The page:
Bielema only has glowing words for his senior center.
“Frank Ragnow, is by far one of the most talented players I ever coached, on and off the field,” Bielema said. “Tremendous person. Excited to see him come back and return for his senior season.”
The Razorbacks other starters on the offensive line following spring practice were sophomore Colton Jackson (6-5, 298) at left tackle, junior Hjalte Froholdt (6-5, 311) at left guard, junior Johnny Gibson (6-4, 333) at right guard and junior Brian Wallace (6-6, 337) at right tackle.
While there will be competition at those positions, Bielema wants Anderson to build a cohesive unit that will be more stable than last season.
“I think in offensive line play, you have five guys that are attached in everything that they do,” Bielema said. “You see the lineman, they all go eat together. They go watch a movie together. They do everything together. We breed that in our program. For that left tackle, he’s playing next to left guard, but he needs to understand what the center is yelling and doing, what the right guard is going to do on a kickoff play. There’s a continuity that has to develop.”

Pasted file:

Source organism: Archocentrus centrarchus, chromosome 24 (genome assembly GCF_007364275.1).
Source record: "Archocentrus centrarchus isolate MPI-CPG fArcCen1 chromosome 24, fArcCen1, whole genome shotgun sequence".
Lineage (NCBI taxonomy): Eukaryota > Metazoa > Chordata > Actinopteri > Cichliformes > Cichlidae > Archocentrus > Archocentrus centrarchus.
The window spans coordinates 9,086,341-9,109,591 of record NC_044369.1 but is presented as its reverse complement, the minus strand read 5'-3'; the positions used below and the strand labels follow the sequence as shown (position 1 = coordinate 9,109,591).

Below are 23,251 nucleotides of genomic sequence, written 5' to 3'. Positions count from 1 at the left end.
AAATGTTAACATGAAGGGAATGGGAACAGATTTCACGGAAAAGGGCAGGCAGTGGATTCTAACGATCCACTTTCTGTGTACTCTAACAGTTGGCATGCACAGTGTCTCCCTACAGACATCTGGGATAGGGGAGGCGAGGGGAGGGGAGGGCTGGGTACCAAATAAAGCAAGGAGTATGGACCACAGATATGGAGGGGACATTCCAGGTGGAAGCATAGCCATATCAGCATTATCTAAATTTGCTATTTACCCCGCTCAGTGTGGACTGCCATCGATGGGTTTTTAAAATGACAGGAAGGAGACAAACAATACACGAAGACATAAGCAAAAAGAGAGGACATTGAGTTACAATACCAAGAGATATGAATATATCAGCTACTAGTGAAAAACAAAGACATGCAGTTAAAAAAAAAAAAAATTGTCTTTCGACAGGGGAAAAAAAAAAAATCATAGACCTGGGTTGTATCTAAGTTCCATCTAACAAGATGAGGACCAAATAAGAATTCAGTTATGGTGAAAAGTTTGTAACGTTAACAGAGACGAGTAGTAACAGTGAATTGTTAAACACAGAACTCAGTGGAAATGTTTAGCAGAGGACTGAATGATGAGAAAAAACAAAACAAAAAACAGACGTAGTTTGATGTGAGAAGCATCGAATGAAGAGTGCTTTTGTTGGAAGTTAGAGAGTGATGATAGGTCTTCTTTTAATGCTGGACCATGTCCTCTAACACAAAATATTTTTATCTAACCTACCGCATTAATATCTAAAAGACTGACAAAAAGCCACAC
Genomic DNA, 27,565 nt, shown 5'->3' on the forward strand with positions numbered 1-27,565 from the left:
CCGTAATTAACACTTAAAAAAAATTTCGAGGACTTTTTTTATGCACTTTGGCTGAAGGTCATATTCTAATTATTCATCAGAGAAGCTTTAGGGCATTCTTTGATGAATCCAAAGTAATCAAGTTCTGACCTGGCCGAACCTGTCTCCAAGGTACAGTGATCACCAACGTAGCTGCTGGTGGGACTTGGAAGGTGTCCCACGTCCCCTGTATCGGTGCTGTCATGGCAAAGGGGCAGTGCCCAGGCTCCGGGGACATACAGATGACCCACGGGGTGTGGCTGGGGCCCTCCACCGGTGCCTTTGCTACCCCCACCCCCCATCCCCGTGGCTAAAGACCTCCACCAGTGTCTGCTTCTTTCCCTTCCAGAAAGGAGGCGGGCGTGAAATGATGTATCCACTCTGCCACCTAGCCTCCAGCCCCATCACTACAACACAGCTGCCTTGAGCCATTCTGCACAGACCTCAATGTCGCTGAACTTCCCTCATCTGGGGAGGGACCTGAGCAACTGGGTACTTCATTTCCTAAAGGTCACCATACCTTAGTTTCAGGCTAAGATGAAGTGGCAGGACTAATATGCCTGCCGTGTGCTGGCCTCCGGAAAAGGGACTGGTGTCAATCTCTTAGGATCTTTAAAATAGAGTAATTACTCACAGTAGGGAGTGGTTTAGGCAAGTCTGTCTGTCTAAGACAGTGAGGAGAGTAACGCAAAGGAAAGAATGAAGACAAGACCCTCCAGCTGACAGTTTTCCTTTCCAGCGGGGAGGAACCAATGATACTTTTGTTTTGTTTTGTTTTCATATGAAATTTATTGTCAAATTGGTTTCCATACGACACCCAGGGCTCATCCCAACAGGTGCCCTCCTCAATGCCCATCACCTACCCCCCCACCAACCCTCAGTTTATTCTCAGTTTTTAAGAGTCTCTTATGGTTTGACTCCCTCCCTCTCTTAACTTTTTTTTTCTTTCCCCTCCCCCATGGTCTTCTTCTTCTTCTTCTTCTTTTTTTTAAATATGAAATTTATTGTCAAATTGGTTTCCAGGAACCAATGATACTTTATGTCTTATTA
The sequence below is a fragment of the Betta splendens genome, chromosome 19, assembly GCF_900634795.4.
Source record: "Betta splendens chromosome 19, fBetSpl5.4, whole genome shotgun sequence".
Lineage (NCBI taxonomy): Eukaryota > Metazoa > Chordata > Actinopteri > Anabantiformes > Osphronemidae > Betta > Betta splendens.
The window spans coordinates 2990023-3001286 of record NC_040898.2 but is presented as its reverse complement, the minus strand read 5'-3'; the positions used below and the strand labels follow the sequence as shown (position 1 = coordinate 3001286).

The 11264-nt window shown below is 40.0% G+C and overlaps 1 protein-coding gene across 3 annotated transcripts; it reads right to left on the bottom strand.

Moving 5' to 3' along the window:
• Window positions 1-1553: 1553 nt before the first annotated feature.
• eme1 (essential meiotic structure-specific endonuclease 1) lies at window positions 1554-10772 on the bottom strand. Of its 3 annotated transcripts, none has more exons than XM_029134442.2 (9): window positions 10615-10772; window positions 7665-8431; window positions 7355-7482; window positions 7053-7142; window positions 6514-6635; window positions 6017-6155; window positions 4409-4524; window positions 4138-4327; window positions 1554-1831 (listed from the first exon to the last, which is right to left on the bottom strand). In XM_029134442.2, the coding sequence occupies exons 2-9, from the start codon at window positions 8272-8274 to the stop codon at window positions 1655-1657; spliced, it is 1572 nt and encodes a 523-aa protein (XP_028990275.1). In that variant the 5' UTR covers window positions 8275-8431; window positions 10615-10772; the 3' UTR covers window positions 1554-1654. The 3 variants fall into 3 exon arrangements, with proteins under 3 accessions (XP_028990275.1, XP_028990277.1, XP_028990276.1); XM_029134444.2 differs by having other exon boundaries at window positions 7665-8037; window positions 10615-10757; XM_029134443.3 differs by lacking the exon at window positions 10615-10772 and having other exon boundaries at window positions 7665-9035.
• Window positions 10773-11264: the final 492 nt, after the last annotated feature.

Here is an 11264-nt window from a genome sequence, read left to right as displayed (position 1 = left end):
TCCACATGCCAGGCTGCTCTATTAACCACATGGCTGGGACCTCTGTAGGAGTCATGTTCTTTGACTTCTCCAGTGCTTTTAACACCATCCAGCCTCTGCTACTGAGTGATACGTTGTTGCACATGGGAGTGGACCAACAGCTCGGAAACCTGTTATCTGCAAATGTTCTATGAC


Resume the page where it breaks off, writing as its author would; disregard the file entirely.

Ragnow said the Razorbacks would not suffer through another bad roller-coaster season this fall.
“We don’t act like last season didn’t happen but we definitely learned from it and we are growing from it,” Ragnow said. “It is a blessing that we have been through these hard times. They say you learn more when you lose or go through those hard times, and we definitely have. We need to use that as motivation for this season, for sure.”
It particularly gnaws at Ragnow when the stat of Allen being sacked 35 times is brought up.
“It is not acceptable,” Ragnow said of the hits Allen suffered through last fall. “That is one thing, this year, this season, this summer, that we have really tried to emphasis is [that it is] not okay. You should be utterly embarrassed if you let your quarterback get hit or sacked or anything like that.”